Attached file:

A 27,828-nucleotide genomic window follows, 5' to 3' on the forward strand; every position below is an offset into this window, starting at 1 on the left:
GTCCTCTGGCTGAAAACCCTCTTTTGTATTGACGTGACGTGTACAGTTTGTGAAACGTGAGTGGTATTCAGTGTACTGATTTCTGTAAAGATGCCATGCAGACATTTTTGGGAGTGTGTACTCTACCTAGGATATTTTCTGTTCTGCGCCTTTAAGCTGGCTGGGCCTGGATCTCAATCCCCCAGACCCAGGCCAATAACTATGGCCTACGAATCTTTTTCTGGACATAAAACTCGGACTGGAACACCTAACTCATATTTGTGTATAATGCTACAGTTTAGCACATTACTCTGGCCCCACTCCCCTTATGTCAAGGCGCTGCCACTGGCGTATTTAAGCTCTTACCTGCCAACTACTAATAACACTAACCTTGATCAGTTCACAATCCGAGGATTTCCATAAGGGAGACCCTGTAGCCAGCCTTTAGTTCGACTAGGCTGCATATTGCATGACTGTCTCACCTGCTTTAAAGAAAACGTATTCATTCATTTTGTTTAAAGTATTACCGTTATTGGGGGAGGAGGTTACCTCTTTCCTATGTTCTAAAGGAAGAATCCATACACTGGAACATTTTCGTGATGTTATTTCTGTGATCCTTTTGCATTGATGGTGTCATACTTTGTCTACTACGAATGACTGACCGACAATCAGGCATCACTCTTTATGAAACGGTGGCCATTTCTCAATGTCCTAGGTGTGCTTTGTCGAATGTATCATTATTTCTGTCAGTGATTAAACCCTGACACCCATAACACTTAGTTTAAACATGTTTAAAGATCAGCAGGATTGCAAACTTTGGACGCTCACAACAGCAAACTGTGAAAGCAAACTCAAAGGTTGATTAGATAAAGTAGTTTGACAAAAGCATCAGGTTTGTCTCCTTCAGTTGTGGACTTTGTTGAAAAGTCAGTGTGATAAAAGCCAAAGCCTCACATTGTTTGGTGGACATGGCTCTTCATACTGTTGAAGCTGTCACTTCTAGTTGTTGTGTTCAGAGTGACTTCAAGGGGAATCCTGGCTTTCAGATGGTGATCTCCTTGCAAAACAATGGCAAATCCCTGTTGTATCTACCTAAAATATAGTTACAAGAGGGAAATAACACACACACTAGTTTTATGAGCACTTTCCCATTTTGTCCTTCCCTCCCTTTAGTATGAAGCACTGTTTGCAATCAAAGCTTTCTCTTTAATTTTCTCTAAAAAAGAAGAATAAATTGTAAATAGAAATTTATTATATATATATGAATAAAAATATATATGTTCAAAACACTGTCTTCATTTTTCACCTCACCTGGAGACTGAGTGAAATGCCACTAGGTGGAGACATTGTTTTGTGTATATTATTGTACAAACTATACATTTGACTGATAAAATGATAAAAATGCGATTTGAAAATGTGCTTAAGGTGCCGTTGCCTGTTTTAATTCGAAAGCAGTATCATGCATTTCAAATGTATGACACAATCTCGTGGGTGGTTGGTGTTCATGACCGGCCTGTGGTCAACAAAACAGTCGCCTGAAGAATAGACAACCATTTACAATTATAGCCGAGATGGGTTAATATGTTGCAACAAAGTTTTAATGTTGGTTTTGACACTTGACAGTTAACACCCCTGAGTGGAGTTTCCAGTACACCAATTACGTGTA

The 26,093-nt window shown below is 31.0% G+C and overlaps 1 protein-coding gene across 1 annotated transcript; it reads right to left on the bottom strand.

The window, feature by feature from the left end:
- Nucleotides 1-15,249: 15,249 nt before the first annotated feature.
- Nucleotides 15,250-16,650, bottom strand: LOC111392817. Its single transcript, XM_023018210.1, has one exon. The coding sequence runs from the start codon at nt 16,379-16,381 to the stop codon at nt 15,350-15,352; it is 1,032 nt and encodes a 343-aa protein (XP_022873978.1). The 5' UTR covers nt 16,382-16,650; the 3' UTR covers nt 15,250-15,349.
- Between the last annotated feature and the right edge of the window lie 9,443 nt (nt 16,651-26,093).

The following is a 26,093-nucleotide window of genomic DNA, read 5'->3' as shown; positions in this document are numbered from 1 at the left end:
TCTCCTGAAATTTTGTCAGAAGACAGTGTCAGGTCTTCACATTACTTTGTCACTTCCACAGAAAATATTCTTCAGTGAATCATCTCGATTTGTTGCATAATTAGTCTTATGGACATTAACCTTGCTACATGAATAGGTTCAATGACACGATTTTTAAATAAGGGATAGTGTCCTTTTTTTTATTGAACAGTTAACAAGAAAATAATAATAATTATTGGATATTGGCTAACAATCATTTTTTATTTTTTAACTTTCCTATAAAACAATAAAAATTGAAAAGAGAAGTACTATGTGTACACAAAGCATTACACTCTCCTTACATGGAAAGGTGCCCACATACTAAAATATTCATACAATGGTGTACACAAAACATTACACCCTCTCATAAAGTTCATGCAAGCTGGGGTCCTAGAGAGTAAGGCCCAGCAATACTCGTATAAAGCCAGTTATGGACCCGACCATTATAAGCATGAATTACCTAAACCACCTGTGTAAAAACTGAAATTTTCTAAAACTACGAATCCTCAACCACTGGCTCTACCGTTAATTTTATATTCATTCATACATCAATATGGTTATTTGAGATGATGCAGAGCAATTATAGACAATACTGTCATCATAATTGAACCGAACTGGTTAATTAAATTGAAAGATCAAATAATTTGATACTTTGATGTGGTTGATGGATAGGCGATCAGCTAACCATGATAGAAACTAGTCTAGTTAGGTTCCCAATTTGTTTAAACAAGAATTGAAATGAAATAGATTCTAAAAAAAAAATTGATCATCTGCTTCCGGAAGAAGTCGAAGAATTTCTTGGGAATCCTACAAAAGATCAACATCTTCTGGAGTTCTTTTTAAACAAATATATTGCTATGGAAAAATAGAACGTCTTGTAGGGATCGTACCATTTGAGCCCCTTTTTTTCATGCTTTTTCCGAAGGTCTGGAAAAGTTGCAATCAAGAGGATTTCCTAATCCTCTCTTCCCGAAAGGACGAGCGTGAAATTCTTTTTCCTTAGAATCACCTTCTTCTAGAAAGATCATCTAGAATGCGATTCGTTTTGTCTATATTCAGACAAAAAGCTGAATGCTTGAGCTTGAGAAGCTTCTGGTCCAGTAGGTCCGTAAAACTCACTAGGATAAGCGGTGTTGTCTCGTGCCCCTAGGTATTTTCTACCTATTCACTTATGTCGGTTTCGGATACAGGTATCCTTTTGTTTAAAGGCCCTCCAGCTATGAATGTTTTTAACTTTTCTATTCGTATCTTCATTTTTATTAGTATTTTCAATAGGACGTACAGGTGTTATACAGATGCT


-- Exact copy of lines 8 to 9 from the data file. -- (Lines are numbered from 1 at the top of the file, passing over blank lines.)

The following is a 26,093-nucleotide window of genomic DNA, read 5'->3' as shown; positions in this document are numbered from 1 at the left end:
TCTCCTGAAATTTTGTCAGAAGACAGTGTCAGGTCTTCACATTACTTTGTCACTTCCACAGAAAATATTCTTCAGTGAATCATCTCGATTTGTTGCATAATTAGTCTTATGGACATTAACCTTGCTACATGAATAGGTTCAATGACACGATTTTTAAATAAGGGATAGTGTCCTTTTTTTTATTGAACAGTTAACAAGAAAATAATAATAATTATTGGATATTGGCTAACAATCATTTTTTATTTTTTAACTTTCCTATAAAACAATAAAAATTGAAAAGAGAAGTACTATGTGTACACAAAGCATTACACTCTCCTTACATGGAAAGGTGCCCACATACTAAAATATTCATACAATGGTGTACACAAAACATTACACCCTCTCATAAAGTTCATGCAAGCTGGGGTCCTAGAGAGTAAGGCCCAGCAATACTCGTATAAAGCCAGTTATGGACCCGACCATTATAAGCATGAATTACCTAAACCACCTGTGTAAAAACTGAAATTTTCTAAAACTACGAATCCTCAACCACTGGCTCTACCGTTAATTTTATATTCATTCATACATCAATATGGTTATTTGAGATGATGCAGAGCAATTATAGACAATACTGTCATCATAATTGAACCGAACTGGTTAATTAAATTGAAAGATCAAATAATTTGATACTTTGATGTGGTTGATGGATAGGCGATCAGCTAACCATGATAGAAACTAGTCTAGTTAGGTTCCCAATTTGTTTAAACAAGAATTGAAATGAAATAGATTCTAAAAAAAAAATTGATCATCTGCTTCCGGAAGAAGTCGAAGAATTTCTTGGGAATCCTACAAAAGATCAACATCTTCTGGAGTTCTTTTTAAACAAATATATTGCTATGGAAAAATAGAACGTCTTGTAGGGATCGTACCATTTGAGCCCCTTTTTTTCATGCTTTTTCCGAAGGTCTGGAAAAGTTGCAATCAAGAGGATTTCCTAATCCTCTCTTCCCGAAAGGACGAGCGTGAAATTCTTTTTCCTTAGAATCACCTTCTTCTAGAAAGATCATCTAGAATGCGATTCGTTTTGTCTATATTCAGACAAAAAGCTGAATGCTTGAGCTTGAGAAGCTTCTGGTCCAGTAGGTCCGTAAAACTCACTAGGATAAGCGGTGTTGTCTCGTGCCCCTAGGTATTTTCTACCTATTCACTTATGTCGGTTTCGGATACAGGTATCCTTTTGTTTAAAGGCCCTCCAGCTATGAATGTTTTTAACTTTTCTATTCGTATCTTCATTTTTATTAGTATTTTCAATAGGACGTACAGGTGTTATACAGATGCT